The poet probes human opposites in his latest collection
By SVEN BIRKERTS | June 17, 2008
ART IS LONG: Bidart’s brevity is relative. To those accustomed to his distances, these poems may feel short. But not fast.
Frank Bidart adores the savage Catullan paradox. In his 1983 collection, The Sacrifice, he included a reframing of “Odi et amo” that in 13 words told us all we need to know about the violence of appetite: “I hate and love. Ignorant fish, who even/wants the fly while writhing.” In Watching the Spring Festival, his seventh and most recent book, Cantabrigian Bidart — now a fully emerged, Bollingen Prize–winning American poet — offers a riposte of sorts. “Catullus: Id Faciam” in its entirety reads: “What I hate I love. Ask the crucified hand that holds/the nail that now is driven into itself, why.” This poem removes pleasure from the equation, but then it opens the deep question of the redemption of suffering.
|Watching the Spring Festival | By Frank Bidart | Farrar, Straus and Giroux | 72 pages | $25|
It also gets us close to the ongoing dynamic of the poet’s vision: the clarification and underscoring of ambivalence. If human opposites, those binary formulations we are said to live by, have a point of contact, that is where Bidart applies his probe most forcefully. In the powerful long works that have made his reputation — “Ellen West,” “The War of Vaslav Nijinsky,” and “The First Hour of the Night” — madness and vision, desire and self-destruction, and sin and its expiations are of imagination all compact. And they are no less present in the mostly shorter poems that make up Watching the Spring Festival.
Bidart’s brevity is relative. The poems are not short; mostly, they are simply (and here I confer Bidart-style italic emphasis) not long. To those accustomed to his distances — the pages and pages of staggered-line assaults on the big questions — they feel short. But not fast. Like all of Bidart’s poems, they make the line break almost a category of consciousness. Every enjambed line, every bit of white space, every pause is the product of a decision. Every ounce of the unnecessary has been lopped away with one of those razor-sharp Japanese fish knives, and you can feel the fresh face of language greet the air. Or, to use Bidart’s own words, turning them into unintended self-description (from the opening stanza of “Sanjaya at 17”): “As if fearless what the shutter will unmask/he offers himself to the camera, to/us, sheerly — /vulnerable like Monroe, like Garbo.”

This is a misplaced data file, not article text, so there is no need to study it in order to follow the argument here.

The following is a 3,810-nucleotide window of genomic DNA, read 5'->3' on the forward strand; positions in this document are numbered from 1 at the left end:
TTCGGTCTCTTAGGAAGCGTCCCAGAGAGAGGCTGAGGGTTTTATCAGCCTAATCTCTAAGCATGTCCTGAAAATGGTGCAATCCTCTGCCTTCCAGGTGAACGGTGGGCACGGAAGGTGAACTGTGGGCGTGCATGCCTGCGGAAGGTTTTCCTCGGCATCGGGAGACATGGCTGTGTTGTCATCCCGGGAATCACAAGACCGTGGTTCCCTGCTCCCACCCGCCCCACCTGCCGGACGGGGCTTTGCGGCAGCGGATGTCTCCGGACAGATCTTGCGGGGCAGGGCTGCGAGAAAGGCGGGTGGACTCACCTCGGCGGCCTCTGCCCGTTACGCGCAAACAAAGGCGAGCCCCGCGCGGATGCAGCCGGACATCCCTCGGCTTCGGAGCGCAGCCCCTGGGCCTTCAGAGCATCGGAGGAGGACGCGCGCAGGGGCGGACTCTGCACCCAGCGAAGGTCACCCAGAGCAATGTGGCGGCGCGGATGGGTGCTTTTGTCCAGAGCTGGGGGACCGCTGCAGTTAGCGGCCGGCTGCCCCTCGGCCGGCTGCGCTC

That said, there are a number of poems that unfold over several pages, and one, “Ulanova at Forty-Six at Last Dances Before a Camera Giselle,” that starts to muscle toward the familiar expansiveness. But even this work has a single focus. The poet locates his awakening to the true potency of art in a long-ago screening — he was in college — of the legendary dancer. Like the first of the Catullan poems, it’s a work about the wages of yearning, and it proposes that, at least for the speaker, the gratification trumps the pain. Not in terms of the sensuous reward — getting the worm — but in the attainment of artistic expression.
Year in Books: Word plays, Symbolic nature, Poetic license, More
- Year in Books: Word plays
Here, listed alphabetically by author, are 10 of the best works of fiction, non-fiction, and poetry that the Phoenix wrote about in 2008.
- Symbolic nature
The flowering landscape is more than just beautiful and awe-inspiring for East Asian artists and poets, who have always attributed layers of symbolic meaning and to nature’s blooms and branches.
- Poetic license
For generations, moony adolescents have stoked their feelings of being sensitive and misunderstood by moping around reading poetry.
- Ralph Hamilton
My lovable, impossible friend of more than 30 years, the artist Ralph Hamilton, died on February 19, of complications from diabetes. He was only 59. It’s a very sad loss. He was one of Boston’s most original and searching painters and had been doing some of his most ambitious and moving work.
- Not TV
Big names, new names, and a handful of poets provide worthwhile reading this winter to distract you from the Sopranos reruns on A&E.
- The 12 step program
From The Fatal Glass of Beer to Animal House to Old School .
- Classics and Shakespeare
Autumn approaches with a theatrical windfall, so I’ll dig right in, sans ceremony.
- Road trip
There comes a time in a woman's life when she just has to leave her husband at home with his mistress, toss her suitcase in a roadster, and head Downeast for a little timeout with her new, butch girlfriend. In July 1933, that's exactly what first lady Eleanor Roosevelt did.
- Glower power
It’s a mysterious career. To Whitehead’s credit, it’s not a career in the normal sense at all.
- Harvard Square
Harvard Square was very different 40 years ago.
- Bishop, after all
To enter a Bishop poem with the mind and senses wide open is to be scrubbed back to first principles.
, Culture and Lifestyle, Media, Poetry, More
, Culture and Lifestyle, Media, Poetry, Vaslav Nijinsky, Frank Bidart, Festivals and Parades, Less